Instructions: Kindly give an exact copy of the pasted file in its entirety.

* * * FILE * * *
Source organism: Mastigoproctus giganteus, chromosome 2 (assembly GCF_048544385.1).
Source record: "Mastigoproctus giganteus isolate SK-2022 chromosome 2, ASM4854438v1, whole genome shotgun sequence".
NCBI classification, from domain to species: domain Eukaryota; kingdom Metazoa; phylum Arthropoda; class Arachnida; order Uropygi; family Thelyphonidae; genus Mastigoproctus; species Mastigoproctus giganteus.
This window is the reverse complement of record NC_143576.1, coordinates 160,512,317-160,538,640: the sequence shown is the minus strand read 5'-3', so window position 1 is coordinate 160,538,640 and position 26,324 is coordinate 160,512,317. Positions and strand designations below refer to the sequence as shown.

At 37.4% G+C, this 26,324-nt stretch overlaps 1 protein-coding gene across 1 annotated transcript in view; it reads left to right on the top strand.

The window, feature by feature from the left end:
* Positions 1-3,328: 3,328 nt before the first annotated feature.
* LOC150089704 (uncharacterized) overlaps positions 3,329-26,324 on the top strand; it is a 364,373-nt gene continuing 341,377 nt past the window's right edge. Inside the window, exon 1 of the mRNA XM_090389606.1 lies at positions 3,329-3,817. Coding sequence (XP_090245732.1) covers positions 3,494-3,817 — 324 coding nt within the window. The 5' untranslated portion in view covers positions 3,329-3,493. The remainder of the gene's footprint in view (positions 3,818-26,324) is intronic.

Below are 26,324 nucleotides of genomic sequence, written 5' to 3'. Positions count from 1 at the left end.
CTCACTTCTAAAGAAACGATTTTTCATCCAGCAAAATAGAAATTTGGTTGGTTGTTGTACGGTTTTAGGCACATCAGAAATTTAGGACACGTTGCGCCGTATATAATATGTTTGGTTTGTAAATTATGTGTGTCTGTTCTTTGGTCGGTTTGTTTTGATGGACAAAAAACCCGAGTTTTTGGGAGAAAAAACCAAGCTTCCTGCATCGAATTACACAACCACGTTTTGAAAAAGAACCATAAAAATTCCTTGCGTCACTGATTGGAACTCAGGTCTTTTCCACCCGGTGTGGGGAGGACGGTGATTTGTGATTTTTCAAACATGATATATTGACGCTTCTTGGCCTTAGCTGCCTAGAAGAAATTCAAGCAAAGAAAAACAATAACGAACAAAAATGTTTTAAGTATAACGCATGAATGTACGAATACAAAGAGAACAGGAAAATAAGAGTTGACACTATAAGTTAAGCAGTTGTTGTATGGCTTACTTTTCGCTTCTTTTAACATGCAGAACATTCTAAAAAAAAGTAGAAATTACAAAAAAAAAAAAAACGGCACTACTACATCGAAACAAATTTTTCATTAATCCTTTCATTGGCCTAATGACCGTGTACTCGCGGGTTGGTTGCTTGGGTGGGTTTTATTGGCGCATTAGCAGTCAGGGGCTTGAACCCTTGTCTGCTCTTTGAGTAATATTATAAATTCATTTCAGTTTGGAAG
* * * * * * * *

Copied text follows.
Source organism: Mastigoproctus giganteus, chromosome 2 (assembly GCF_048544385.1).
Source record: "Mastigoproctus giganteus isolate SK-2022 chromosome 2, ASM4854438v1, whole genome shotgun sequence".
NCBI classification, from domain to species: domain Eukaryota; kingdom Metazoa; phylum Arthropoda; class Arachnida; order Uropygi; family Thelyphonidae; genus Mastigoproctus; species Mastigoproctus giganteus.
This window is the reverse complement of record NC_143576.1, coordinates 160,512,317-160,538,640: the sequence shown is the minus strand read 5'-3', so window position 1 is coordinate 160,538,640 and position 26,324 is coordinate 160,512,317. Positions and strand designations below refer to the sequence as shown.

At 37.4% G+C, this 26,324-nt stretch overlaps 1 protein-coding gene across 1 annotated transcript in view; it reads left to right on the top strand.

The window, feature by feature from the left end:
* Positions 1-3,328: 3,328 nt before the first annotated feature.
* LOC150089704 (uncharacterized) overlaps positions 3,329-26,324 on the top strand; it is a 364,373-nt gene continuing 341,377 nt past the window's right edge. Inside the window, exon 1 of the mRNA XM_090389606.1 lies at positions 3,329-3,817. Coding sequence (XP_090245732.1) covers positions 3,494-3,817 — 324 coding nt within the window. The 5' untranslated portion in view covers positions 3,329-3,493. The remainder of the gene's footprint in view (positions 3,818-26,324) is intronic.

Below are 26,324 nucleotides of genomic sequence, written 5' to 3'. Positions count from 1 at the left end.
CTCACTTCTAAAGAAACGATTTTTCATCCAGCAAAATAGAAATTTGGTTGGTTGTTGTACGGTTTTAGGCACATCAGAAATTTAGGACACGTTGCGCCGTATATAATATGTTTGGTTTGTAAATTATGTGTGTCTGTTCTTTGGTCGGTTTGTTTTGATGGACAAAAAACCCGAGTTTTTGGGAGAAAAAACCAAGCTTCCTGCATCGAATTACACAACCACGTTTTGAAAAAGAACCATAAAAATTCCTTGCGTCACTGATTGGAACTCAGGTCTTTTCCACCCGGTGTGGGGAGGACGGTGATTTGTGATTTTTCAAACATGATATATTGACGCTTCTTGGCCTTAGCTGCCTAGAAGAAATTCAAGCAAAGAAAAACAATAACGAACAAAAATGTTTTAAGTATAACGCATGAATGTACGAATACAAAGAGAACAGGAAAATAAGAGTTGACACTATAAGTTAAGCAGTTGTTGTATGGCTTACTTTTCGCTTCTTTTAACATGCAGAACATTCTAAAAAAAAGTAGAAATTACAAAAAAAAAAAAAACGGCACTACTACATCGAAACAAATTTTTCATTAATCCTTTCATTGGCCTAATGACCGTGTACTCGCGGGTTGGTTGCTTGGGTGGGTTTTATTGGCGCATTAGCAGTCAGGGGCTTGAACCCTTGTCTGCTCTTTGAGTAATATTATAAATTCATTTCAGTTTGGAAG